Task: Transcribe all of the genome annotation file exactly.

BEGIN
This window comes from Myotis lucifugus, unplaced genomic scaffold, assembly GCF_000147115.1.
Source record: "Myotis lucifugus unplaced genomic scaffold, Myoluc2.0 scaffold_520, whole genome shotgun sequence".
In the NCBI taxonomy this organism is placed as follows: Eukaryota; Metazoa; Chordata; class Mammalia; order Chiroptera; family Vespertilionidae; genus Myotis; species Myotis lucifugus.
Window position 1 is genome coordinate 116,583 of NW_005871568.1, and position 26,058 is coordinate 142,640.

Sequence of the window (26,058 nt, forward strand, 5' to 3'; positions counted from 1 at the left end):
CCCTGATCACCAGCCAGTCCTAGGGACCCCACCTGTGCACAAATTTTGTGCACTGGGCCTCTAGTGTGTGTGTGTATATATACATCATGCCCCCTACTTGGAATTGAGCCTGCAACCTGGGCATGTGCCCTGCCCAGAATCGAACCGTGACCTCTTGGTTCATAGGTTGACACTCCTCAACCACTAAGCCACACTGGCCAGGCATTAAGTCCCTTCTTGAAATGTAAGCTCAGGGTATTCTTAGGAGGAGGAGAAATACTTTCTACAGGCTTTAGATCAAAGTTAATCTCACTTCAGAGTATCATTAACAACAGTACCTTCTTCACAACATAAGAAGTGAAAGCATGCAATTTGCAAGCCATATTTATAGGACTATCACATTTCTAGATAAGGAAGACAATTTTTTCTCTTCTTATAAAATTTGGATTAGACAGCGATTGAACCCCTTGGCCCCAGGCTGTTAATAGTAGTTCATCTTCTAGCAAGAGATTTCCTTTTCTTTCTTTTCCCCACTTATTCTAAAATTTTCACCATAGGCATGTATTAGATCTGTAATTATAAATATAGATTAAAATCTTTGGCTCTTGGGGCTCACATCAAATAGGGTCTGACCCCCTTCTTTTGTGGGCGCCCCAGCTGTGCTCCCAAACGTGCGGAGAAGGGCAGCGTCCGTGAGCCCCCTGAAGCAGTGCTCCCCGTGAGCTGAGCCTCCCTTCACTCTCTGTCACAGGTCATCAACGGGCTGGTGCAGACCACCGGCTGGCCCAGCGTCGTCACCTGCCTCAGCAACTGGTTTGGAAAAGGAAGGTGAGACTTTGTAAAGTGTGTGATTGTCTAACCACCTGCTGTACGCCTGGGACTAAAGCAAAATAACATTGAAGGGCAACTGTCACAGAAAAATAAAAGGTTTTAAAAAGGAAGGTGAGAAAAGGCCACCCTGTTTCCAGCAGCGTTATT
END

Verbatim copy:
This window comes from Myotis lucifugus, unplaced genomic scaffold, assembly GCF_000147115.1.
Source record: "Myotis lucifugus unplaced genomic scaffold, Myoluc2.0 scaffold_520, whole genome shotgun sequence".
In the NCBI taxonomy this organism is placed as follows: Eukaryota; Metazoa; Chordata; class Mammalia; order Chiroptera; family Vespertilionidae; genus Myotis; species Myotis lucifugus.
Window position 1 is genome coordinate 116,583 of NW_005871568.1, and position 26,058 is coordinate 142,640.

Sequence of the window (26,058 nt, forward strand, 5' to 3'; positions counted from 1 at the left end):
CCCTGATCACCAGCCAGTCCTAGGGACCCCACCTGTGCACAAATTTTGTGCACTGGGCCTCTAGTGTGTGTGTGTATATATACATCATGCCCCCTACTTGGAATTGAGCCTGCAACCTGGGCATGTGCCCTGCCCAGAATCGAACCGTGACCTCTTGGTTCATAGGTTGACACTCCTCAACCACTAAGCCACACTGGCCAGGCATTAAGTCCCTTCTTGAAATGTAAGCTCAGGGTATTCTTAGGAGGAGGAGAAATACTTTCTACAGGCTTTAGATCAAAGTTAATCTCACTTCAGAGTATCATTAACAACAGTACCTTCTTCACAACATAAGAAGTGAAAGCATGCAATTTGCAAGCCATATTTATAGGACTATCACATTTCTAGATAAGGAAGACAATTTTTTCTCTTCTTATAAAATTTGGATTAGACAGCGATTGAACCCCTTGGCCCCAGGCTGTTAATAGTAGTTCATCTTCTAGCAAGAGATTTCCTTTTCTTTCTTTTCCCCACTTATTCTAAAATTTTCACCATAGGCATGTATTAGATCTGTAATTATAAATATAGATTAAAATCTTTGGCTCTTGGGGCTCACATCAAATAGGGTCTGACCCCCTTCTTTTGTGGGCGCCCCAGCTGTGCTCCCAAACGTGCGGAGAAGGGCAGCGTCCGTGAGCCCCCTGAAGCAGTGCTCCCCGTGAGCTGAGCCTCCCTTCACTCTCTGTCACAGGTCATCAACGGGCTGGTGCAGACCACCGGCTGGCCCAGCGTCGTCACCTGCCTCAGCAACTGGTTTGGAAAAGGAAGGTGAGACTTTGTAAAGTGTGTGATTGTCTAACCACCTGCTGTACGCCTGGGACTAAAGCAAAATAACATTGAAGGGCAACTGTCACAGAAAAATAAAAGGTTTTAAAAAGGAAGGTGAGAAAAGGCCACCCTGTTTCCAGCAGCGTTATT